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Occupational health and safety liability shifts to project owners

In a recent decision, the Supreme Court of Canada (R. v. Greater Sudbury, 2023 SCC 28) confirmed that project owners working under Ontario occupational health and safety legislation are now strictly liable for occupational health and safety (OHS) violations on construction sites, even when a general contractor assumes exclusive control over safety matters as the constructor.

This decision is groundbreaking. The traditional belief that a hands-off approach to health and safety by project owners protected them from liability no longer holds true. Instead, keeping a hands-off approach may increase the project owner’s exposure to OHS violations.

The impact of R. v. Greater Sudbury on occupational health and safety

This Supreme Court of Canada decision was a split verdict. Half of the court supported the Ontario Court of Appeal’s earlier decision, which held the project owner liable for a construction site death, despite the contractor being the constructor. The other half of the court would have reversed the lower court decision, but ultimately, given the Supreme Court of Canada was deadlocked, the Ontario Court of Appeal’s decision is upheld.

According to the supporting decision, even when a general contractor is appointed as the “constructor,” the project owner is considered an employer under Ontario’s Occupational Health and Safety Act. This employer status means the project owner has “strict liability” for OHS violations.

Therefore, if there’s an occupational health and safety violation at the construction site, both the constructor and the project owner are deemed to be automatically liable and the burden of proof shifts to the constructor and the project owner to demonstrate reasonable due diligence in managing OHS compliance. Successful due diligence will absolve the accused of liability.

What constitutes reasonable due diligence?

The Supreme Court’s supporting decision explains that reasonable due diligence concerning the project owner’s OHS obligations requires them to exercise due diligence “in their choice and supervision of the contractor.”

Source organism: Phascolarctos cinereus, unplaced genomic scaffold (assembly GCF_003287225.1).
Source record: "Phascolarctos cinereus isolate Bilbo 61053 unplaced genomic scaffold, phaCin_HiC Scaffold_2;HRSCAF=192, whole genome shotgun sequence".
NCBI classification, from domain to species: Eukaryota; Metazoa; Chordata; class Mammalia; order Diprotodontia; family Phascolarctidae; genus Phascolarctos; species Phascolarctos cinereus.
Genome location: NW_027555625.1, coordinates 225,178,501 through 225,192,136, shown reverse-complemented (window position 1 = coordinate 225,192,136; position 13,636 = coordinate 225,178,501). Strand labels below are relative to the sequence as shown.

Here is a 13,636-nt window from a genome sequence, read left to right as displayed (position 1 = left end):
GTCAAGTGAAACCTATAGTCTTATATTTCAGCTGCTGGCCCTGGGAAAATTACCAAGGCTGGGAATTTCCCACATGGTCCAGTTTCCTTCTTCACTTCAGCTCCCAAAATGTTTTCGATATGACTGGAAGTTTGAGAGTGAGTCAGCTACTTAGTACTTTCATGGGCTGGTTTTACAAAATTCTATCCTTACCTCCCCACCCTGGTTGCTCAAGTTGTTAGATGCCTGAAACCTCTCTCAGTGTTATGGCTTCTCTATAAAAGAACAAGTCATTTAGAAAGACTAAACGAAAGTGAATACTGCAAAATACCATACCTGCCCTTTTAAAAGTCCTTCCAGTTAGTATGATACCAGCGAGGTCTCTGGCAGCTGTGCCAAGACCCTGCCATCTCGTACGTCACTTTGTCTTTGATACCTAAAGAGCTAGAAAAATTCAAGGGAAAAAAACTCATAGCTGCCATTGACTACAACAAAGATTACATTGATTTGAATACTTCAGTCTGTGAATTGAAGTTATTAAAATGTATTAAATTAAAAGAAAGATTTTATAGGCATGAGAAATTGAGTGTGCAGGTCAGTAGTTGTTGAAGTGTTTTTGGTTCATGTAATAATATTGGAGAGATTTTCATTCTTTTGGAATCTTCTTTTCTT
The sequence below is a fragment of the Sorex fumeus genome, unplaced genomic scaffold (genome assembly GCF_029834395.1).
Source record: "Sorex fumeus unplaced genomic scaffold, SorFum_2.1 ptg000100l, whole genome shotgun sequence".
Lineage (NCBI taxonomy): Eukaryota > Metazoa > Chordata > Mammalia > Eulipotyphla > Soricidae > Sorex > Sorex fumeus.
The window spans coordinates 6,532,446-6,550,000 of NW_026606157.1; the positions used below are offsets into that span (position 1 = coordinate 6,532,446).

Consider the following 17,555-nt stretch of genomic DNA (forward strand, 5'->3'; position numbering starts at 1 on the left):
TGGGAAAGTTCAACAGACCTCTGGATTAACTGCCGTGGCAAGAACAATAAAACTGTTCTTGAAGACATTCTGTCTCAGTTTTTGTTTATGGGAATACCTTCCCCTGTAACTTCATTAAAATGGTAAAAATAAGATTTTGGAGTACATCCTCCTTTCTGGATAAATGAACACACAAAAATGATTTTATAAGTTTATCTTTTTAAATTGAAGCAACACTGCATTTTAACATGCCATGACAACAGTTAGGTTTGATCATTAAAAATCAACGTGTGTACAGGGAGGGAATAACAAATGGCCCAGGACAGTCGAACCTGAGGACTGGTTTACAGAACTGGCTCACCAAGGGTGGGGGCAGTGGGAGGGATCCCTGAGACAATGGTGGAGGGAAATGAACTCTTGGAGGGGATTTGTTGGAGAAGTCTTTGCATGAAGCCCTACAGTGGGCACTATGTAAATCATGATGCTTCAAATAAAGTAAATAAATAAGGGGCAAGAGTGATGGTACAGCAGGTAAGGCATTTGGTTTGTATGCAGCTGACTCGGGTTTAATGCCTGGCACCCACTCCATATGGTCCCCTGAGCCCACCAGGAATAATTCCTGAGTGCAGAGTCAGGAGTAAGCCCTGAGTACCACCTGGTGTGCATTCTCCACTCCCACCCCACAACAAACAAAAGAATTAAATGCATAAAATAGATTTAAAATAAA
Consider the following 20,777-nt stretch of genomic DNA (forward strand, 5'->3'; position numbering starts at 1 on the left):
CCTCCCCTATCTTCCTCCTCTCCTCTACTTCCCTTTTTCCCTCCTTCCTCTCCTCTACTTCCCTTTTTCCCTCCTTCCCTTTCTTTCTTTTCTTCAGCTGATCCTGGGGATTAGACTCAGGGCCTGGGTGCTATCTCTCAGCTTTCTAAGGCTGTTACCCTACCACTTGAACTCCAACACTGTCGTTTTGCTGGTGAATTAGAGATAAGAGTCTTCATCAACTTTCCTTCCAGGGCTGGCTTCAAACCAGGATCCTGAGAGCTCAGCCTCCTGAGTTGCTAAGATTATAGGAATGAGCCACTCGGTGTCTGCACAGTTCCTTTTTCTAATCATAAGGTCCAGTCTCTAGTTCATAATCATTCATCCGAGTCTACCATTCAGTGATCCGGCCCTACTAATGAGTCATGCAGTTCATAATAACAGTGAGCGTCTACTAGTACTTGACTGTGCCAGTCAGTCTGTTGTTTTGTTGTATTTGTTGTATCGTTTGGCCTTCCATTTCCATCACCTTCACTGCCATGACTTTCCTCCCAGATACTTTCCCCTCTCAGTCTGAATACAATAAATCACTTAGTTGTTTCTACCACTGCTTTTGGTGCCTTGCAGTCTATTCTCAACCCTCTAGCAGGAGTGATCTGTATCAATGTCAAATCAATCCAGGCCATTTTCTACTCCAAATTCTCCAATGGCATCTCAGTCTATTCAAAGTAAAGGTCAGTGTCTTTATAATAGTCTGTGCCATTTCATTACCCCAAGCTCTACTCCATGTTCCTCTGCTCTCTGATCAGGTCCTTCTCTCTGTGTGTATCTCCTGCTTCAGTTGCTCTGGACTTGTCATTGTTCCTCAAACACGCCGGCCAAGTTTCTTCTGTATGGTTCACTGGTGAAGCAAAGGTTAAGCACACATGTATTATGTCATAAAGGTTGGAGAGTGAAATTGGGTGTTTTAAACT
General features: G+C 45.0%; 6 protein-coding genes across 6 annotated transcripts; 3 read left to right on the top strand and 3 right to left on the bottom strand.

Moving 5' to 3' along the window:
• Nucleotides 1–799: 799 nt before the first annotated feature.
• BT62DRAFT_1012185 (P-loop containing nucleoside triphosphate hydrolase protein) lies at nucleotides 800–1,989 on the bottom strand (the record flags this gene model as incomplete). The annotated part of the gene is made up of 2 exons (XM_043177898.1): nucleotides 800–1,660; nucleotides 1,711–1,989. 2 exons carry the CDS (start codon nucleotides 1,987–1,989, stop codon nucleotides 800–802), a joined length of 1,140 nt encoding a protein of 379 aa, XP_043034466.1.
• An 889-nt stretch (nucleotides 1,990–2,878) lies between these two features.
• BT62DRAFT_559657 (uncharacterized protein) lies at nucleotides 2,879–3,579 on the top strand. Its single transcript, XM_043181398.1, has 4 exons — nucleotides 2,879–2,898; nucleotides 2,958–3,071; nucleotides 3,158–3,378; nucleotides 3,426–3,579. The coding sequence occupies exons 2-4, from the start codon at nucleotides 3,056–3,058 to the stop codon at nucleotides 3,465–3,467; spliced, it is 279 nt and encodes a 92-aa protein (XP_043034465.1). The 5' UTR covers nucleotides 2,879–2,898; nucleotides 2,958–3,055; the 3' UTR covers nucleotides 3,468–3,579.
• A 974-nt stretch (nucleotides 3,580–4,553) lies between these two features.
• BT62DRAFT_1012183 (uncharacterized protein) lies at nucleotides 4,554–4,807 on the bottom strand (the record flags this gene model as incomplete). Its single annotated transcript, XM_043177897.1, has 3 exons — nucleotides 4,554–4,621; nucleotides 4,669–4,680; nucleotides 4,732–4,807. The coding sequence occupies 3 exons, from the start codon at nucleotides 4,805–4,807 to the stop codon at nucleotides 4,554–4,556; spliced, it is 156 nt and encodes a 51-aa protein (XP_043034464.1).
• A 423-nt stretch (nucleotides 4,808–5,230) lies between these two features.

The supporting decision also indicated that factors to consider when evaluating due diligence may include:

  • The project owner’s level of control over the workplace and workers.
  • Whether the project owner delegated control to the constructor due to their own lack of expertise.
  • Steps taken by the project owner to assess the constructor’s ability to comply with regulations.
  • The project owner’s monitoring and supervision of the constructor’s work to ensure compliance.

Project owners must be proactive about occupational health and safety

Given the increased risk of liability for job site incidents, project owners should reconsider their hands-off approach to occupational health and safety management on construction projects. Consider these steps:

  1. Adopt a contractor health and safety management policy that ensures an organized and consistent approach to safety management on construction projects to meet the test of reasonable due diligence.
  2. Appoint the contractor as the constructor for larger projects or consult a health and safety expert to ensure compliance with OHS regulations when no constructor is appointed.
  3. Evaluate the constructor’s health and safety record when selecting them to perform work.
  4. Review the constructor’s health and safety policy and ability to develop a project-specific plan.
  5. Require constructors to deliver a project-specific health and safety plan for the project as a condition of starting work.
  6. Ensure constructors engage in regular monitoring of compliance.
  7. Include language in contracts ensuring worker certifications, training records, and professional qualifications.
  8. Monitor the constructor’s compliance with jobsite OHS requirements, and address observed instances of non-compliance promptly.

The necessity of the these actions for each project will depend on context. We recommend consulting with legal counsel on the appropriate steps for your organization.


This article is not legal advice. It aims to inform readers about the Supreme Court decision’s principles. Consult legal counsel for a better understanding of the decision’s implications for your organization and an appropriate response.

To learn more, contact Lise Patry, partner at LXM LAW at lise.patry@lxmlaw.ca or at 613-601-6333. To learn more about Lise’s background, click here.

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